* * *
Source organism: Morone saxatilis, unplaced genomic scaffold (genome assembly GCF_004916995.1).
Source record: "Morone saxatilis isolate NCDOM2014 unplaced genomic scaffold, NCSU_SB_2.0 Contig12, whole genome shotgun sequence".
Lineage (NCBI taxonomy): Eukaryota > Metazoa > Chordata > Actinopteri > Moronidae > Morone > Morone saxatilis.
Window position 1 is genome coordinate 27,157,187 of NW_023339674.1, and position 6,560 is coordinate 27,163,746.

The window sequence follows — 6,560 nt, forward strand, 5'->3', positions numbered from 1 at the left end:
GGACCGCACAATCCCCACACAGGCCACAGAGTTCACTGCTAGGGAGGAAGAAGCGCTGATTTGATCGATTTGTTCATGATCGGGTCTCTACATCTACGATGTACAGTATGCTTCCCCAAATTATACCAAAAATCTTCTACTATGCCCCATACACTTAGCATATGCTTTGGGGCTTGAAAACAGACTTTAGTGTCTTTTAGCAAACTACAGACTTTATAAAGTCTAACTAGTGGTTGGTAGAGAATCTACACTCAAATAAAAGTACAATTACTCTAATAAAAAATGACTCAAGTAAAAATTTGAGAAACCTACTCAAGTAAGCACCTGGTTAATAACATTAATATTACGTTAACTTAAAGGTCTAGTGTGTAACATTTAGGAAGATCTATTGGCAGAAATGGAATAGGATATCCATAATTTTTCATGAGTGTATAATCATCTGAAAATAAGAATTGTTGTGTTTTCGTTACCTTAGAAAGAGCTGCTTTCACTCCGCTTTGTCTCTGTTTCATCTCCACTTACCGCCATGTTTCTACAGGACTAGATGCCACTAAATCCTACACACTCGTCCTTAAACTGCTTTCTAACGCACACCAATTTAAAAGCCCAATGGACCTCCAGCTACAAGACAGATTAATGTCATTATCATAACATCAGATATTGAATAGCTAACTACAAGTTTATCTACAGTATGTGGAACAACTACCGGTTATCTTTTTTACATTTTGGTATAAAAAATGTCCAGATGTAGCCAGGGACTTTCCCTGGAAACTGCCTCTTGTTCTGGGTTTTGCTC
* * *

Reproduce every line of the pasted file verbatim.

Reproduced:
Source organism: Morone saxatilis, unplaced genomic scaffold (genome assembly GCF_004916995.1).
Source record: "Morone saxatilis isolate NCDOM2014 unplaced genomic scaffold, NCSU_SB_2.0 Contig12, whole genome shotgun sequence".
Lineage (NCBI taxonomy): Eukaryota > Metazoa > Chordata > Actinopteri > Moronidae > Morone > Morone saxatilis.
Window position 1 is genome coordinate 27,157,187 of NW_023339674.1, and position 6,560 is coordinate 27,163,746.

The window sequence follows — 6,560 nt, forward strand, 5'->3', positions numbered from 1 at the left end:
GGACCGCACAATCCCCACACAGGCCACAGAGTTCACTGCTAGGGAGGAAGAAGCGCTGATTTGATCGATTTGTTCATGATCGGGTCTCTACATCTACGATGTACAGTATGCTTCCCCAAATTATACCAAAAATCTTCTACTATGCCCCATACACTTAGCATATGCTTTGGGGCTTGAAAACAGACTTTAGTGTCTTTTAGCAAACTACAGACTTTATAAAGTCTAACTAGTGGTTGGTAGAGAATCTACACTCAAATAAAAGTACAATTACTCTAATAAAAAATGACTCAAGTAAAAATTTGAGAAACCTACTCAAGTAAGCACCTGGTTAATAACATTAATATTACGTTAACTTAAAGGTCTAGTGTGTAACATTTAGGAAGATCTATTGGCAGAAATGGAATAGGATATCCATAATTTTTCATGAGTGTATAATCATCTGAAAATAAGAATTGTTGTGTTTTCGTTACCTTAGAAAGAGCTGCTTTCACTCCGCTTTGTCTCTGTTTCATCTCCACTTACCGCCATGTTTCTACAGGACTAGATGCCACTAAATCCTACACACTCGTCCTTAAACTGCTTTCTAACGCACACCAATTTAAAAGCCCAATGGACCTCCAGCTACAAGACAGATTAATGTCATTATCATAACATCAGATATTGAATAGCTAACTACAAGTTTATCTACAGTATGTGGAACAACTACCGGTTATCTTTTTTACATTTTGGTATAAAAAATGTCCAGATGTAGCCAGGGACTTTCCCTGGAAACTGCCTCTTGTTCTGGGTTTTGCTC